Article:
The Financial Matrix in Action: How the banking system fails Greece with swaps and debts


I was preparing for a radio interview about the Greek Financial Crisis, and I discovered how the financial matrix and its allies in the global banking system in partnership with local governments have been in action in several countries, and above all Greece, which is facing its worse financial crisis.

ajfa-bookBestselling author  and leadership expert Orrin Woodward shaped the conceptual framework of the financial matrix  acting against the people, governments, and countries to ensure a web of debt and stress for these countries, and profits and control for the banks and the elite.

The Greek case helps me better understand the financial matrix at a closer level.

I don’t need to go far into history to describe Greece as the knowledge well of the western civilization. A great civilization which has been collapsed under its own weight and the Five Laws of Decline studied by Orrin Woodward in his outstanding bestselling book And Justice for All.

Recently, in 2010, after the great recession, a combination of international and local factors led the Greek economy to its most-severe crisis.

This situation goes back to 2001 when numerous banks concluded secret- financial deals with Greece to facilitate its entrance in the European Union Monetary System.

Big banks, such as Goldman SachsJPMorgan Chase, supplied cash in advance in exchange for future payments by the Greek government  disguised as “swaps” and consequently did not get registered as debt.

golmansacksThat deal, hidden from public view, was treated as a currency trade rather than a loan. It enabled politicians to mask additional borrowing in Greece with liabilities then left off the books. The very same corrupt practices scheme which toppled Enron.

[Greece paid Goldman Sachs] about $300 million in fees for arranging the 2001 transaction, and traded away the rights to airport fees and lottery proceeds in years to come, reported the New York Times quoting several bankers familiar with the deal.

These conditions had enabled the Greek government to spend beyond its means, while meeting the deficit targets of the European Union.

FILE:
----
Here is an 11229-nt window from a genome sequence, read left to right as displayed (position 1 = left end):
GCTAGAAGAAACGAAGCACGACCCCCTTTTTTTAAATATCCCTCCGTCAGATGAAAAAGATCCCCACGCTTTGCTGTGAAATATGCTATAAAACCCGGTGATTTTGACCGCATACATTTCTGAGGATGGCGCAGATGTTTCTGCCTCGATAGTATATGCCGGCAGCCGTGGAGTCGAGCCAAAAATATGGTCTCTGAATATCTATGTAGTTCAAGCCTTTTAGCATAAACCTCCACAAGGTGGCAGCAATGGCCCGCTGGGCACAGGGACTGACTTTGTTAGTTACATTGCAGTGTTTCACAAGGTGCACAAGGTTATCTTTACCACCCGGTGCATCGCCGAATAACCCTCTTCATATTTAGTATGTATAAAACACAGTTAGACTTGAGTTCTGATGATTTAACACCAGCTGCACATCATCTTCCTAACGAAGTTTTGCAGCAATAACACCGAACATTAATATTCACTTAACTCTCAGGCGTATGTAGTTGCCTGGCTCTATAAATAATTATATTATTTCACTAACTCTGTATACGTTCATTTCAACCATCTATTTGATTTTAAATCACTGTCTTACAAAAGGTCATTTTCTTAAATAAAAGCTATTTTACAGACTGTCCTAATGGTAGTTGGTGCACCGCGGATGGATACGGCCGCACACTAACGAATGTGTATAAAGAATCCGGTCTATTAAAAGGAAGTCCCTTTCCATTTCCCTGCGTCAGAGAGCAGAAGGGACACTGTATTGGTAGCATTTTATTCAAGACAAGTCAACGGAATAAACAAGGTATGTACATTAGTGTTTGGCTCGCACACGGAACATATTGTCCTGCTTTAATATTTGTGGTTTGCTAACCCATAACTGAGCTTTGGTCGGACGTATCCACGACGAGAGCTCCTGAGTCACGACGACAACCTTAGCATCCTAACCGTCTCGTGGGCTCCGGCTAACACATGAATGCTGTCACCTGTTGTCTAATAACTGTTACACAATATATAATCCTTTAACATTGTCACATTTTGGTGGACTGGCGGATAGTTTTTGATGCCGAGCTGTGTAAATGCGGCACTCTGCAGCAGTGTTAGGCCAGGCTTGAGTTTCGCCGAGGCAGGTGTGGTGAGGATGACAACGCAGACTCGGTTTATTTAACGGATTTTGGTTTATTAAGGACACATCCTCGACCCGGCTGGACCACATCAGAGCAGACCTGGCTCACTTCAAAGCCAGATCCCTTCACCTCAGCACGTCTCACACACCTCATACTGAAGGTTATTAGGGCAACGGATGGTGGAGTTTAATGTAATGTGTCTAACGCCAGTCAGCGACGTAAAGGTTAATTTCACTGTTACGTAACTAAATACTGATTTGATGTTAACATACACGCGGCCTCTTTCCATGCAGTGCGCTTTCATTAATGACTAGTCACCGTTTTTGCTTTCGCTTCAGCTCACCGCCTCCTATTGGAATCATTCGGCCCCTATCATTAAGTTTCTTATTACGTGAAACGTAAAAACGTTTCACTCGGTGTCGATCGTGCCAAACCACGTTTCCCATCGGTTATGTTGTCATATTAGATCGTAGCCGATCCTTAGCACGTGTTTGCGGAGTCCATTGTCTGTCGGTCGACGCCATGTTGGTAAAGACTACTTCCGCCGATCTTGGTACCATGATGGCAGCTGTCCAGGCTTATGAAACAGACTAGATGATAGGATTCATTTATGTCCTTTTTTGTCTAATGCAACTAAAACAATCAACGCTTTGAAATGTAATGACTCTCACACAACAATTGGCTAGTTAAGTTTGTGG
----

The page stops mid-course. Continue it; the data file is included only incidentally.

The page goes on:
Goldman Sachs have colluded with past Greek governments to reduce the appearance of more than $ 1 billion Greece’s debt for short-term gain, while in reality making it worse than ever.

Arlene McCarthy, vice-president of the European parliament’s economic and monetary affairs committee stated:  “These deals have increased costs for Greek taxpayers and left a mess behind for Greece’s citizens and the eurozone.”  Greece2

In May 2010, the Greek government deficit was estimated to hit 120% of GDP. As a consequence, there was a crisis in international confidence in Greece’s ability to repay its sovereign debt. To avert such a default, in May 2010 the other Eurozone countries, and the IMF, agreed to a rescue package which involved giving Greece an immediate $ 50 billion in loans, with more funds to follow, totaling $ 125 billion.

Greece-1

To secure the funding, Greece was required to adopt harsh austerity measures to bring its deficit under control. These measures are as followed: reduce pension payments, increase pension contributions, end early retirement and raise retirement age, privatization etc… (for more specifics on the measures being negotiated  with the international creditors click on this link )

This is The Financial Matrix. We know it when we see it. It finds its terrain with the avarice, greed of the elite and its legal banking system, the neglect of the middle class and its allies in the government and the ignorance of the masses.

I am glad to be part of the Life Leadership Compensated Community which is building new forces  to break free from the matrix through self-directed leadership education, personal responsibility, civic engagement to keep our governments accountable, and to keep us from the plunder of the elites and its banking system.

God bless,

Roosevelt

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Peru and Bolivia have the best environments for microfinance in global ranking


Peru ranks first followed by Bolivia, Pakistan and Kenya, according to the 2011 ranking, which compares the microfinance sector in countries and regions across two broad categories—Regulatory Framework and Practices and the Supporting Institutional Framework. These are complemented by an adjustment factor for political shocks and stability.

The strong results for Latin America have been driven by high scores on elements that enable the microfinance business, particularly the existence of credit bureau infrastructures that are relatively well established in the region.

Other Latin American countries that made into the top dozen include: El Salvador, Colombia, Ecuador, Mexico, Panama and Paraguay. Mexico and Brazil, Latin America’s biggest economies, made important strides in improving the environment for microfinance businesses with both countries now ranked among the top 15 performers.

The report notes that, as a group, Latin American countries perform less well on the Regulatory Framework and Practices, although top performers—Bolivia and Peru—joined by El Salvador, Ecuador and Panama, hold their own in the overall rankings, placing them in the top 10 worldwide.